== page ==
"Group buying that just clicks"

Clique is…

An app where users can buy event tickets and split the cost with their friends and family, so you can focus on sharing new experiences with the people who matter. This project was my Final Thesis for my Master’s program at Jefferson University.

Research Strategy

The project followed a 3-phase approach of “Discover, Define, and Blueprint”

Phase 1

Discover

User Surveys and contextual interviews

  • Validate the existence of the problem, and the need for a solution
  • Establish user demographics ( age, financial status, behaviors etc )
  • Discover current user behaviors ( ticket buying trends, Budget constraints, platform preference, frequently used apps etc. )
  • Validate any assumptions that have been made
  • Establish a foundation to make future assumptions

Results

Survey Responses

Attend with friends

Purchase their tickets online

Claimed that had to ask atleast one to be paid back

Prefer to send money online

Prefer to use cash

Have used Ticketmaster

Sometimes take initiative to purchase tickets

Competitor Analysis

PayIt2

PayIt2 allows users to create fund raiser pages, called “Collect Pages” and share them with friends and family.

Strength

  • Easy to set up a new collect page with very few input fields marked required.
  • Ability to track invitations sent out, and remind pending invitations for the collect page.
  • Wide range of payment options, including all major credit cards.

Weakness

  • The page controls interface is confusing and clunky, with many important features hidden inside modals and drop-downs.
  • No mobile app

Splitzee

Splitzee allows you to easily collect money from friends and family. PayPal and all major credit/debit cards are logged automatically. If someone hands you cash, you can log an “offline contribution” so that you have all of your information in one place. It has a very similar flow to PayIt2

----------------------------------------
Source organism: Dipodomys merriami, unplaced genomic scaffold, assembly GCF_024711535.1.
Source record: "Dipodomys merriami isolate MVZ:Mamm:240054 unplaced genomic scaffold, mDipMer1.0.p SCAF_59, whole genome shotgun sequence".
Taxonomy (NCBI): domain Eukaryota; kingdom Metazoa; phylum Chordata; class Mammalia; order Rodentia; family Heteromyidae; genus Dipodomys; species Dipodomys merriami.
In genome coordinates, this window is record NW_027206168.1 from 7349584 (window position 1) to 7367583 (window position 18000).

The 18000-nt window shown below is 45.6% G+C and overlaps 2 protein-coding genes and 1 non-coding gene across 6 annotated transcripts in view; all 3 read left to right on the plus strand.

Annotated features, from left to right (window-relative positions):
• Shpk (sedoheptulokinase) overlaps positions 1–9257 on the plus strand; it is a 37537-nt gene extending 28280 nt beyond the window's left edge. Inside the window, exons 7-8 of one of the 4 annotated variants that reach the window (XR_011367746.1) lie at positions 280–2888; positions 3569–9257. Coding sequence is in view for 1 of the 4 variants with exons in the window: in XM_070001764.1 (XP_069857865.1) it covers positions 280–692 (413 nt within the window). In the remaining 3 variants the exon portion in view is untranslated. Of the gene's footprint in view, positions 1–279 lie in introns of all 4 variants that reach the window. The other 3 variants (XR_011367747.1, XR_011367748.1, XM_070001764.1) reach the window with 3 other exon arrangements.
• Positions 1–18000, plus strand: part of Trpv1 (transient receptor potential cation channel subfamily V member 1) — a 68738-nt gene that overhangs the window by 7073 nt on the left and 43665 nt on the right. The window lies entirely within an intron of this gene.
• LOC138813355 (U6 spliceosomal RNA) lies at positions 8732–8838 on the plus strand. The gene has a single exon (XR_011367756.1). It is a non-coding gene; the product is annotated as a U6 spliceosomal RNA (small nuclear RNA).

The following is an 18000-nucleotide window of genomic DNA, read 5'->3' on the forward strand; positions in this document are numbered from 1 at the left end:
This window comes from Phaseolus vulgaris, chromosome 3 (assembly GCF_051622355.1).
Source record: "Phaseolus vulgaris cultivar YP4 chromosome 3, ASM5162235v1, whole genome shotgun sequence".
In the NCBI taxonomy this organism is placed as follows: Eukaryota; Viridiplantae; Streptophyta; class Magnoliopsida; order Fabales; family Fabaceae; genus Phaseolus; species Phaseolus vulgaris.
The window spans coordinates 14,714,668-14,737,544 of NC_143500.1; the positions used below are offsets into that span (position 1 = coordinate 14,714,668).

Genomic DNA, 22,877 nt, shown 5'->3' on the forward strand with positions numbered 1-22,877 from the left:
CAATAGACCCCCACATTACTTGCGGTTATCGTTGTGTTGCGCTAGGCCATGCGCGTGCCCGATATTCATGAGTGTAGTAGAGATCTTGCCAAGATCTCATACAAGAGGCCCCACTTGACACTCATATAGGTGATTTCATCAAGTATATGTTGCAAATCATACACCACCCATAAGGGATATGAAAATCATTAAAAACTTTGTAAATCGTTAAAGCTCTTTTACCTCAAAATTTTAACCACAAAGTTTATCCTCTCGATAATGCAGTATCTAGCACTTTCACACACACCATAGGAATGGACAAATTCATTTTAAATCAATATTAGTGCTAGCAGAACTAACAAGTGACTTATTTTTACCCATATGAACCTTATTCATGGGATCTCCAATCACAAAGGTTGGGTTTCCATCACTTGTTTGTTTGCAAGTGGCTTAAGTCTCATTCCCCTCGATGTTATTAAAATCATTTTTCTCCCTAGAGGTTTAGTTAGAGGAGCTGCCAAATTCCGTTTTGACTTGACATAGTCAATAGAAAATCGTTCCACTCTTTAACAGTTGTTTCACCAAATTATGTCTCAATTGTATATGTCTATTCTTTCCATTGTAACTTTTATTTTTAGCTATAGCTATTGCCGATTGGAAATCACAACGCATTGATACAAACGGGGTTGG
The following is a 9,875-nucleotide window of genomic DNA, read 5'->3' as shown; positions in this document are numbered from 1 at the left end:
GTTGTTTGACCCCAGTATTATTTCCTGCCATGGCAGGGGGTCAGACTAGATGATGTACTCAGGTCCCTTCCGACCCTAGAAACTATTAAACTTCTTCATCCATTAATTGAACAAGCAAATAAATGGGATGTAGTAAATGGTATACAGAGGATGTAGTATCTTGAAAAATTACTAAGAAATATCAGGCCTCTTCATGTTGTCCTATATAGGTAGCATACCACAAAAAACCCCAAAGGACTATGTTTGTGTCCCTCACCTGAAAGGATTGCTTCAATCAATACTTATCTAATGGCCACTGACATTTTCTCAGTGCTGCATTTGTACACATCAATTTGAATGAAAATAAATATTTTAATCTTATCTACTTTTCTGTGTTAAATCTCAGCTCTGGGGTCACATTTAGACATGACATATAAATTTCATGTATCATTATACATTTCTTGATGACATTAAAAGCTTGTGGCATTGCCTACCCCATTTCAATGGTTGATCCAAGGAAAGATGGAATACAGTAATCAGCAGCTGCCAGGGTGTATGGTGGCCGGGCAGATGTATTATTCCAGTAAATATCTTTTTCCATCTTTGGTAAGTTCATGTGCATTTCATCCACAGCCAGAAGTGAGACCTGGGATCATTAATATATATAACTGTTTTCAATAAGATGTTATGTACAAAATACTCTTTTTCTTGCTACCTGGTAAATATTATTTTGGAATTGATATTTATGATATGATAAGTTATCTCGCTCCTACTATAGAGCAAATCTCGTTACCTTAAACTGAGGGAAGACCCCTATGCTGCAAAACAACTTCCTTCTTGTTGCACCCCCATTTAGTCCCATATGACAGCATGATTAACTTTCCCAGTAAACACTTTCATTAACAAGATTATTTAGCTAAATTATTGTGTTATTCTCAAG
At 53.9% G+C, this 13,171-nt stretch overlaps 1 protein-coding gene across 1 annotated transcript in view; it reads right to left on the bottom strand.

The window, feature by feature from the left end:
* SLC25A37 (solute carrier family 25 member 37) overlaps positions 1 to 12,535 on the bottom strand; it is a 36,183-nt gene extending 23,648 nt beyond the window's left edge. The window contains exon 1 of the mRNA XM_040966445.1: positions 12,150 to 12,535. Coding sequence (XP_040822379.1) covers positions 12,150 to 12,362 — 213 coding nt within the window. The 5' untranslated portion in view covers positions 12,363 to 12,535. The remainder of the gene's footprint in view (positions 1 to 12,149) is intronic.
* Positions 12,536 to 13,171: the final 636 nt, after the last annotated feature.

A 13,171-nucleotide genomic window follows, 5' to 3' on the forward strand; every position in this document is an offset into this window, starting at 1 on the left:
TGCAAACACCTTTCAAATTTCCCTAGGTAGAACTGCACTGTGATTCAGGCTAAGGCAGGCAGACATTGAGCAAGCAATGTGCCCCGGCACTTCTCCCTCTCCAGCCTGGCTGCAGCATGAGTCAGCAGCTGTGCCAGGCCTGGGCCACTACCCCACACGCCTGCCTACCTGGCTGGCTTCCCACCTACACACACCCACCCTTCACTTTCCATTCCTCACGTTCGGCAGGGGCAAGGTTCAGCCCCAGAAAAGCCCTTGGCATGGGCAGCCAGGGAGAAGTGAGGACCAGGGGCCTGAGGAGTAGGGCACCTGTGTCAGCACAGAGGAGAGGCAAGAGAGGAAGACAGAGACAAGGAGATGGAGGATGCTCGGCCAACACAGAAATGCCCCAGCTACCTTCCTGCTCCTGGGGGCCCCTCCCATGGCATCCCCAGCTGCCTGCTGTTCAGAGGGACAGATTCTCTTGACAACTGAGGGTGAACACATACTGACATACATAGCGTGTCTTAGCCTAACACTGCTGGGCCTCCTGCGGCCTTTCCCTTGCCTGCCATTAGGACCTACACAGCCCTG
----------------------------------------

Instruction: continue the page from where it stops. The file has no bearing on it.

Strength

  • Easy to set up a new collect page with very few input fields marked required.
  • Ability to track invitations sent out, and remind pending invitations for the collect page.
  • Wide range of payment options, including all major credit cards.

Weakness

  • The page controls interface is confusing and clunky, with many important features hidden inside modals and drop-downs.
  • No mobile app

Papa John’s Payshare

Papa John’s PayShare allows users to split the bill when ordering online or on mobile devices.

Strength

  • Using Venmo as their payment partner makes it easier for existing venmo users.
  • Venmo already has a large user base, which helps establish trust.
  • Option to split the bill equally or unequally.

Weakness

  • TUsers have to hop through multiple apps to accomplish the task.
  • Forces users to create a venmo account in order to use.
  • Can only be accessed from the payment confirmation page, the remainder of the transaction has to be carried out in Venmo.
  • No way to track the status of payments.
  • To remind users again, you have to send them a custom request through venmo.

Paypal Money pool

Launched on Nov 9th 2017, PayPal money pool is a new service by Paypal, in partnership with Venmo, which allows users to create a page that lets people easily chip in for group gifts, special events and more.

Launched on Nov 9th 2017, PayPal money pool is a new service by Paypal, in partnership with Venmo, which allows users to create a page that lets people easily chip in for group gifts, special events and more.

Phase 2

Define

Wireframes

Each set of wireframes were tested with users and every subsequent set was iterated upon based on the findings from the previous tests.

User testing instructions

The users were made to follow specific flows that involved:

  1. Selecting an event and creating a pool for that event
  2. Going through a checkout flow and purchasing the tickets

User testing script

  1. What do you think the app is about?
  2. What screen are you currently on?
  3. Would you show me how you would go about purchasing 4 tickets for Guns N Roses